I feel similarly about what will happen when this body dies. Since I don’t believe in a Christian, Islamic, Valhallian or Olympian after-life, I think that there will simply be no subsequent streams of consciousness associated with this body, and no streams of consciousness that share memories with streams of consciousness of this body. It’s Just As Well really, because after a few years, the body will have been gobbled up by worms and/or fish and/or bacteria and there will be no body left with which streams of consciousness could associate themselves.

And yet….

And yet…. there is something in being human that makes it almost impossible to comprehend that the consciousness of this body will cease forever. Perhaps it’s an evolutionary advantage to feel that, or maybe it’s just random. But it’s there, and I think that that feeling accounts for why nearly all cultures have developed some sort of after-life mythology.

Some deny the cessation by believing in an after-life – a continuation of the ‘same’ consciousness. It’s by no means obvious what ‘the same’ means here. My guess is that it means there will be future streams of consciousness that share memories with the body’s pre-death streams of consciousness. Some deny the cessation of consciousness, or at least mortality, by considering their children or grandchildren to be continuations of themselves. Others deny it by looking at their achievements – their legacy to the human race.

Here’s my answer:

After the death of this body, ‘I’ will still be conscious because every consciousness is an ‘I’. In other words, ‘my’ consciousness won’t cease because at any point in time, all those that are conscious will be conscious, and all those consciousnesses are ‘mine’ because every stream of consciousness is of a ‘me’.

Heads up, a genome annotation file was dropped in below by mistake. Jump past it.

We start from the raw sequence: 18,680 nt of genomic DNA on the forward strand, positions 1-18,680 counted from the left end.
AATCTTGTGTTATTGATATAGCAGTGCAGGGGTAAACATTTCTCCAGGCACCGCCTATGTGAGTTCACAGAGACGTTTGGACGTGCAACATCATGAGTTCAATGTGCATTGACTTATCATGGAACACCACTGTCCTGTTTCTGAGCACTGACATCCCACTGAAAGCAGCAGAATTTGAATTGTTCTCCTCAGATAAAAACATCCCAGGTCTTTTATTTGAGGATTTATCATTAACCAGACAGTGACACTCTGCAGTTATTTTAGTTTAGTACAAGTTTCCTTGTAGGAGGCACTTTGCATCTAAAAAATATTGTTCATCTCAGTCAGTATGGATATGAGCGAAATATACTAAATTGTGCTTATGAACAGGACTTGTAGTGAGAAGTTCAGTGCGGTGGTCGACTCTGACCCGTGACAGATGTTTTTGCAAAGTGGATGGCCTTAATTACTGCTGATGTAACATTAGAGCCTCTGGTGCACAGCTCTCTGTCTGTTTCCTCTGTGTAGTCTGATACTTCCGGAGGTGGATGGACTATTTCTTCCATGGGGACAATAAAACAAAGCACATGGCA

‘My’ streams of consciousness don’t stop happening. All that stops is that there are no more streams of consciousness associated with this particular body, and this set of memories. So – and here’s the wibbly-woo, new-agey bit – ‘I’ become those other streams of consciousness, because they are all ‘I’. We were never really separate, it’s just that each individual stream of consciousness is locked in its own perspective for as long as it lasts – sixteen hours or so.

There’s all sorts of metaphors one could use for this, and they’re all wacky, but they have to be, since we are dealing with the indescribable. One I like is the idea of consciousness as some sort of fluid that is subject to conservation laws in the same way as energy, momentum, angular momentum, electric charge and matter. So whenever a stream of consciousness ends, because of sleep, death or whatever, the amount of consciousness it contains is released and flows into other streams. It’s a metaphor, alright (!?!), so don’t go reaching for those scientific instruments or ectoplasm-detectors or whatever they had in Ghostbusters to try to catch and measure this fluid.